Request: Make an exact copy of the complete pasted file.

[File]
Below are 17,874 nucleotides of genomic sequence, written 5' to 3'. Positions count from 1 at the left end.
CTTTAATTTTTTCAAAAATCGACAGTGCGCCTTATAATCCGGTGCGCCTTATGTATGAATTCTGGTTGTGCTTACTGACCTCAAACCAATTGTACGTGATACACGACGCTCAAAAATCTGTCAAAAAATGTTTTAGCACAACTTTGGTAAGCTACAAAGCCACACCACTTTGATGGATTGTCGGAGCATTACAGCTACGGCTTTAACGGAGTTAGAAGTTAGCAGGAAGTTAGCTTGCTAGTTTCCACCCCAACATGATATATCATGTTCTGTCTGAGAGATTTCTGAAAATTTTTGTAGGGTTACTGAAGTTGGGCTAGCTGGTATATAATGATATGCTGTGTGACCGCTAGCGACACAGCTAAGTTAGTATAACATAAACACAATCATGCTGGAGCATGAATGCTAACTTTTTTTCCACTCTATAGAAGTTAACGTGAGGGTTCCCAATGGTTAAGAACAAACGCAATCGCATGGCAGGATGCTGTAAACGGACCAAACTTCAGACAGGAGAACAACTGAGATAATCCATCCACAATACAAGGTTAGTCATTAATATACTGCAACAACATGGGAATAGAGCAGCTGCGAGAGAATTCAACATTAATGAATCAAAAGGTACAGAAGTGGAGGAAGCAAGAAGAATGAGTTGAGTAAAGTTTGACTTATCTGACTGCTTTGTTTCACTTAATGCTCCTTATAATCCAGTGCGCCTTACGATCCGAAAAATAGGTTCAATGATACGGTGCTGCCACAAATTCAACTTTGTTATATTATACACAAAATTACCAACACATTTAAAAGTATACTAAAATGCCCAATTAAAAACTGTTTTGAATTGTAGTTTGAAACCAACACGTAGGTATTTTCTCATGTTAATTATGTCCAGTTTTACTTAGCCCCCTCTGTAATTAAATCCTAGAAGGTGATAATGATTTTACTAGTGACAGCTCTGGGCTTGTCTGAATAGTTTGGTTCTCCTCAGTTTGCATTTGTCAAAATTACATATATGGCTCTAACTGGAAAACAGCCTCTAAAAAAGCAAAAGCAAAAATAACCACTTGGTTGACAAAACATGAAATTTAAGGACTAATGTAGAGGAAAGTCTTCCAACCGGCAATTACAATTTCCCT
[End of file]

Below are 17,874 nucleotides of genomic sequence, written 5' to 3'. Positions count from 1 at the left end.
CTTTAATTTTTTCAAAAATCGACAGTGCGCCTTATAATCCGGTGCGCCTTATGTATGAATTCTGGTTGTGCTTACTGACCTCAAACCAATTGTACGTGATACACGACGCTCAAAAATCTGTCAAAAAATGTTTTAGCACAACTTTGGTAAGCTACAAAGCCACACCACTTTGATGGATTGTCGGAGCATTACAGCTACGGCTTTAACGGAGTTAGAAGTTAGCAGGAAGTTAGCTTGCTAGTTTCCACCCCAACATGATATATCATGTTCTGTCTGAGAGATTTCTGAAAATTTTTGTAGGGTTACTGAAGTTGGGCTAGCTGGTATATAATGATATGCTGTGTGACCGCTAGCGACACAGCTAAGTTAGTATAACATAAACACAATCATGCTGGAGCATGAATGCTAACTTTTTTTCCACTCTATAGAAGTTAACGTGAGGGTTCCCAATGGTTAAGAACAAACGCAATCGCATGGCAGGATGCTGTAAACGGACCAAACTTCAGACAGGAGAACAACTGAGATAATCCATCCACAATACAAGGTTAGTCATTAATATACTGCAACAACATGGGAATAGAGCAGCTGCGAGAGAATTCAACATTAATGAATCAAAAGGTACAGAAGTGGAGGAAGCAAGAAGAATGAGTTGAGTAAAGTTTGACTTATCTGACTGCTTTGTTTCACTTAATGCTCCTTATAATCCAGTGCGCCTTACGATCCGAAAAATAGGTTCAATGATACGGTGCTGCCACAAATTCAACTTTGTTATATTATACACAAAATTACCAACACATTTAAAAGTATACTAAAATGCCCAATTAAAAACTGTTTTGAATTGTAGTTTGAAACCAACACGTAGGTATTTTCTCATGTTAATTATGTCCAGTTTTACTTAGCCCCCTCTGTAATTAAATCCTAGAAGGTGATAATGATTTTACTAGTGACAGCTCTGGGCTTGTCTGAATAGTTTGGTTCTCCTCAGTTTGCATTTGTCAAAATTACATATATGGCTCTAACTGGAAAACAGCCTCTAAAAAAGCAAAAGCAAAAATAACCACTTGGTTGACAAAACATGAAATTTAAGGACTAATGTAGAGGAAAGTCTTCCAACCGGCAATTACAATTTCCCT